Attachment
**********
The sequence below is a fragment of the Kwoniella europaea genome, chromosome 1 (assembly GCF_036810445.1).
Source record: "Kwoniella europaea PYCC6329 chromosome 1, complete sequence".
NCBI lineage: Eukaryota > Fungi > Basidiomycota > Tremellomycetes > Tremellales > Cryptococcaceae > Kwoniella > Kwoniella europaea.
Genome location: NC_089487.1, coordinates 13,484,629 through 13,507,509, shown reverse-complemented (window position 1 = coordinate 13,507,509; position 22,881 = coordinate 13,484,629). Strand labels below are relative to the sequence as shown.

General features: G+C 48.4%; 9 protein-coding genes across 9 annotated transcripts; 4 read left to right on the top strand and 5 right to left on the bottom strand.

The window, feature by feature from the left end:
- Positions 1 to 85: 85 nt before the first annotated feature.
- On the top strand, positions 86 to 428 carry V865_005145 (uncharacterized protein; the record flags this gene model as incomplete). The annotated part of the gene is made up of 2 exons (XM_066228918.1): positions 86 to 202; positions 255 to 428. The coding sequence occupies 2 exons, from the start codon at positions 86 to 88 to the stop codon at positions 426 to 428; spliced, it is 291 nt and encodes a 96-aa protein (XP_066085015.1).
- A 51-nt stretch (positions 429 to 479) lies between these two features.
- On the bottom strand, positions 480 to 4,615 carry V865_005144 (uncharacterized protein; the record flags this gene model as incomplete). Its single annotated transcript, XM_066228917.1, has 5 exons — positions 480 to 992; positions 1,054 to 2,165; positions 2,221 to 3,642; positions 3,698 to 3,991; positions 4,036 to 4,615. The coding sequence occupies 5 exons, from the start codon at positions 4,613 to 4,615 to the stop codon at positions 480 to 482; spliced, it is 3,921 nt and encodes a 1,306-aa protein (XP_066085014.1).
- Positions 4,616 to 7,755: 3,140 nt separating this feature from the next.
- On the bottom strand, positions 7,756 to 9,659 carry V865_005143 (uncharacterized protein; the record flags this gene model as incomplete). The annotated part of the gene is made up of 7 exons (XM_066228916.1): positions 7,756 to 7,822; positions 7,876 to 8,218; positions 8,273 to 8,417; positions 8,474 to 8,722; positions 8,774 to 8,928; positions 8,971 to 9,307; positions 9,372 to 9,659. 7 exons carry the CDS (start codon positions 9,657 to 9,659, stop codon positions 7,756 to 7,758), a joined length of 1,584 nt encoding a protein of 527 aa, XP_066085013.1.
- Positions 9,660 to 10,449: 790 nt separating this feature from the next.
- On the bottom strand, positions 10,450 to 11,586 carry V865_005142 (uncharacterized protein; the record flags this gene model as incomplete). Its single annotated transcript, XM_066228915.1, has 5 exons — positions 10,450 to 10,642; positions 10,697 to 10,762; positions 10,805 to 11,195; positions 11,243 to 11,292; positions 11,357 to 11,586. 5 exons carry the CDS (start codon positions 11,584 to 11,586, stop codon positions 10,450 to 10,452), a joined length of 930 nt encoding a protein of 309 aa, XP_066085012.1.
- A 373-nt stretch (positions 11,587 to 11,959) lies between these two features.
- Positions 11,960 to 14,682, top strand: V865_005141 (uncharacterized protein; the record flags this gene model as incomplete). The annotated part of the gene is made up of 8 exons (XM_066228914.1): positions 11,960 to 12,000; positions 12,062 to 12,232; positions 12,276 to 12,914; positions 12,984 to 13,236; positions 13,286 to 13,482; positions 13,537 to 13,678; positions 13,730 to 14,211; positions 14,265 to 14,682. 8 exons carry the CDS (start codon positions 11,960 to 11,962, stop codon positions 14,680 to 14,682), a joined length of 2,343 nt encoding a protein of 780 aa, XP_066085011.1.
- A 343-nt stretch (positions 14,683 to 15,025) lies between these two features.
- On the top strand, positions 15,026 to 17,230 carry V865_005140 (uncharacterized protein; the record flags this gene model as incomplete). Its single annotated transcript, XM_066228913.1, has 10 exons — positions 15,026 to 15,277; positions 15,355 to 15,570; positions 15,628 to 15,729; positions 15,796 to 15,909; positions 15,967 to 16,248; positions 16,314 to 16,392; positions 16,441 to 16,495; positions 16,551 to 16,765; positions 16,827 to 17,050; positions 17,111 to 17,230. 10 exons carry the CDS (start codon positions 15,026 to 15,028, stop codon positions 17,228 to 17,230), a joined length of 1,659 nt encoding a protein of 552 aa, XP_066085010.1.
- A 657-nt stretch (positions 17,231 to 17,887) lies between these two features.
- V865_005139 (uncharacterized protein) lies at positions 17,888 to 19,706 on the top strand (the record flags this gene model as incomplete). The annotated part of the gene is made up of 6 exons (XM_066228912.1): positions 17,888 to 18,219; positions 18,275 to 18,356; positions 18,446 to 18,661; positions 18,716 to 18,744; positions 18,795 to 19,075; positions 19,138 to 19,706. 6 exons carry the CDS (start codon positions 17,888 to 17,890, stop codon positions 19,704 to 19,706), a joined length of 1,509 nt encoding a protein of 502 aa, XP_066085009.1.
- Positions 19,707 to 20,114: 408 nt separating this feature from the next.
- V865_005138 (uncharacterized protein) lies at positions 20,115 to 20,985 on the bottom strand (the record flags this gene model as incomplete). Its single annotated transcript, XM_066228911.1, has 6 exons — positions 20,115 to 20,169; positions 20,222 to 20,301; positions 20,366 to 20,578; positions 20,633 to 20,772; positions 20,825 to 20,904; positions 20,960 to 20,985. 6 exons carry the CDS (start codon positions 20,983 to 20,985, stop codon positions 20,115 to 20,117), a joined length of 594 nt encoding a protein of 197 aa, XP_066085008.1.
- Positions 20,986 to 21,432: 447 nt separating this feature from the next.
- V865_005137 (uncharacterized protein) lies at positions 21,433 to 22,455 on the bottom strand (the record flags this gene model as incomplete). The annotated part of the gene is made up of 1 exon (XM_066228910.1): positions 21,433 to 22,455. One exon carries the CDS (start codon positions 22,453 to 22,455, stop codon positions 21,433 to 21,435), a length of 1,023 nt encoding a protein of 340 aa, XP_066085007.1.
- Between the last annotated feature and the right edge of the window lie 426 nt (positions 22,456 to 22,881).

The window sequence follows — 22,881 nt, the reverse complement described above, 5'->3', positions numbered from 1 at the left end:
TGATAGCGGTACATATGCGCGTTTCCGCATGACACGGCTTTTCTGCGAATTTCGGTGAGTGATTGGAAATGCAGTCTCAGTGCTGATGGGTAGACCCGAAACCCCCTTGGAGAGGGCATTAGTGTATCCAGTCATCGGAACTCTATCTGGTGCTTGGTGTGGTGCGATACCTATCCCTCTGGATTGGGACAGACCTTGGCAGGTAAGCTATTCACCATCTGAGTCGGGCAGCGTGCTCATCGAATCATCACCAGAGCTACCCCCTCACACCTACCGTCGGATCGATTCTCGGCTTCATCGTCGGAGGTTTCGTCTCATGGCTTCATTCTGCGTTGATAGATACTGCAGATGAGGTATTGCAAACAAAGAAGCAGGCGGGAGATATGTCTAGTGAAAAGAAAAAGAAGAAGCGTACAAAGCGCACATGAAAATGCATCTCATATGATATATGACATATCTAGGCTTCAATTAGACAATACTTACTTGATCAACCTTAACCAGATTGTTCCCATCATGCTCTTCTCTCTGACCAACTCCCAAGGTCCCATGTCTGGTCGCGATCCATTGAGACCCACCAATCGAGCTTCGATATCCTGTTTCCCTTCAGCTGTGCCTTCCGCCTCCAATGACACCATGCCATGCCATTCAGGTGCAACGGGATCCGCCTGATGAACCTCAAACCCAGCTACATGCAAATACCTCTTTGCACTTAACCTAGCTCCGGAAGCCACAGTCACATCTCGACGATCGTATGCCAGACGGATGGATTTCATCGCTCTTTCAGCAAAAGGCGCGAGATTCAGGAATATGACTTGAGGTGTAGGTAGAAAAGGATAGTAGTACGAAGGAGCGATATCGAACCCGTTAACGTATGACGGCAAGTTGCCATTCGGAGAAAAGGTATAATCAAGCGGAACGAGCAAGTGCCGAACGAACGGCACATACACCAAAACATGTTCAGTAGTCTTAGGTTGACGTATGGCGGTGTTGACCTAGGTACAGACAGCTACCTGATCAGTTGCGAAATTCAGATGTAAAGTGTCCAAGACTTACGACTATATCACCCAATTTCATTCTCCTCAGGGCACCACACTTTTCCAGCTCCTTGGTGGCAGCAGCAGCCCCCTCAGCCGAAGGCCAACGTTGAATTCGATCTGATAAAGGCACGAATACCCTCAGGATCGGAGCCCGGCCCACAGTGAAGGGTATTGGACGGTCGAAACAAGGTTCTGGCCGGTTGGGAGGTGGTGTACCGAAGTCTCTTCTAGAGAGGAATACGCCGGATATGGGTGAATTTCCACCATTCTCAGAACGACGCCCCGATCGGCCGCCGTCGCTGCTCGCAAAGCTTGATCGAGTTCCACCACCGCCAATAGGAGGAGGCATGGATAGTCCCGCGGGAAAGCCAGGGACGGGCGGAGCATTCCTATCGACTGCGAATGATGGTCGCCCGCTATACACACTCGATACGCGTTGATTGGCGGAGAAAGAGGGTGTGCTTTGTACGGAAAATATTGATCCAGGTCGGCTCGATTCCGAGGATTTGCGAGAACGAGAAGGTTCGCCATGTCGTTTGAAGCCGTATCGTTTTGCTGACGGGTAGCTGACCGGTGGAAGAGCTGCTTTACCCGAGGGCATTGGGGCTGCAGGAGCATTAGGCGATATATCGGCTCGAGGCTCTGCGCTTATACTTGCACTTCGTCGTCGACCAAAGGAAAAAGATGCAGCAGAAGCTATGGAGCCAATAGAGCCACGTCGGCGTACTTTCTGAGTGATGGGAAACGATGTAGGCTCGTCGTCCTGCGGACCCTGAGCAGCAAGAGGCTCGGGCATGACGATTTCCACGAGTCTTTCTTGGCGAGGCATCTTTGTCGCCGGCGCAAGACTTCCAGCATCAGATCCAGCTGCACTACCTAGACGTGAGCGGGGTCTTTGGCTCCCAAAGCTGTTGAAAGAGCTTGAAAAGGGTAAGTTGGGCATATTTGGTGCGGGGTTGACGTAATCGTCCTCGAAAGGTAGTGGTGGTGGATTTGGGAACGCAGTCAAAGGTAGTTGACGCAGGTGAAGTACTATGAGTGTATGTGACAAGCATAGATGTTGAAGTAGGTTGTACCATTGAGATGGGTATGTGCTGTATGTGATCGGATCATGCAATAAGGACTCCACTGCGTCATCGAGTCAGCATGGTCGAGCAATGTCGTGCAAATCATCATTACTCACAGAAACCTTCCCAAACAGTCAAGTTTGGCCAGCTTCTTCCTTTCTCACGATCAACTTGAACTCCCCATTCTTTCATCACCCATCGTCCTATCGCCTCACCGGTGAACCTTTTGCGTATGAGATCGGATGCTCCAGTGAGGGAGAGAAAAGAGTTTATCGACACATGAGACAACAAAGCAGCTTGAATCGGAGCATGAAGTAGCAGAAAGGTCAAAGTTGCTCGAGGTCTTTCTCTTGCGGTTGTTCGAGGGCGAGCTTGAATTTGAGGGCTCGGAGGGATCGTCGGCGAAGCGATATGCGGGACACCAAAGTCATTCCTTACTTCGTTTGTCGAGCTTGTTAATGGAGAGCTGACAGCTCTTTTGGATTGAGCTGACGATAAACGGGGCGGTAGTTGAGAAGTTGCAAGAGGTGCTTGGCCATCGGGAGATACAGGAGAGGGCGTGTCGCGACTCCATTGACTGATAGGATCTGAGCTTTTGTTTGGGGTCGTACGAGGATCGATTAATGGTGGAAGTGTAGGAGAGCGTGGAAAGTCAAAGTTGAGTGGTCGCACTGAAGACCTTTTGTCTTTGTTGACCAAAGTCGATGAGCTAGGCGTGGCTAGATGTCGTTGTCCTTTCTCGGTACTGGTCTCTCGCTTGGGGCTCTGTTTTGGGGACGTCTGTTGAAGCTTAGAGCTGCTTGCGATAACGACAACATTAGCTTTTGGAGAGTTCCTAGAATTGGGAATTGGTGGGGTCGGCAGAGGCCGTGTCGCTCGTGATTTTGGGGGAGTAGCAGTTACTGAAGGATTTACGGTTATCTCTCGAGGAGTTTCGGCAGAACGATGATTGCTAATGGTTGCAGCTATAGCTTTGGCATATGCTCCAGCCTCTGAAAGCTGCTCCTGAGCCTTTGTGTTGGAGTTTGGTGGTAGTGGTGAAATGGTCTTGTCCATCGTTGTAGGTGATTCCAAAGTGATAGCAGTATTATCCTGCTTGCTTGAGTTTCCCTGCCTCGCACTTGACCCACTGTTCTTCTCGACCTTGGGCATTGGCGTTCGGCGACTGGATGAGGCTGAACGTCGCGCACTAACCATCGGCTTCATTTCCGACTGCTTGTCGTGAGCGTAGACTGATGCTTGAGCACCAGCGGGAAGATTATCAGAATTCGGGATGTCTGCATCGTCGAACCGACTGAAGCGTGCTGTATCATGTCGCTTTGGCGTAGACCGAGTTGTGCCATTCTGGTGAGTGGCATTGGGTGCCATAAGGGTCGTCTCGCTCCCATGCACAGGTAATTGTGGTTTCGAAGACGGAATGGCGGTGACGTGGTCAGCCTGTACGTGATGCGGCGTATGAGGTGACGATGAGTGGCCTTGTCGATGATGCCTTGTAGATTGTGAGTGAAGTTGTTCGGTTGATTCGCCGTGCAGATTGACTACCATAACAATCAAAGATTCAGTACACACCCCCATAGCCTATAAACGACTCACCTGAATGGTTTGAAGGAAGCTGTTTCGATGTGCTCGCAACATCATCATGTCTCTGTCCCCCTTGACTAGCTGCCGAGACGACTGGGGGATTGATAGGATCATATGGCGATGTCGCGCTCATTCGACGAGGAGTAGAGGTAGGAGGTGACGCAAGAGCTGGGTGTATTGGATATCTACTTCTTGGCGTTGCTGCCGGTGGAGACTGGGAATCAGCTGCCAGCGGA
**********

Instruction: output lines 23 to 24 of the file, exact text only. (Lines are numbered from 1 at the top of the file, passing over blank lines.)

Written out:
- Positions 20,986 to 21,432: 447 nt separating this feature from the next.
- V865_005137 (uncharacterized protein) lies at positions 21,433 to 22,455 on the bottom strand (the record flags this gene model as incomplete). The annotated part of the gene is made up of 1 exon (XM_066228910.1): positions 21,433 to 22,455. One exon carries the CDS (start codon positions 22,453 to 22,455, stop codon positions 21,433 to 21,435), a length of 1,023 nt encoding a protein of 340 aa, XP_066085007.1.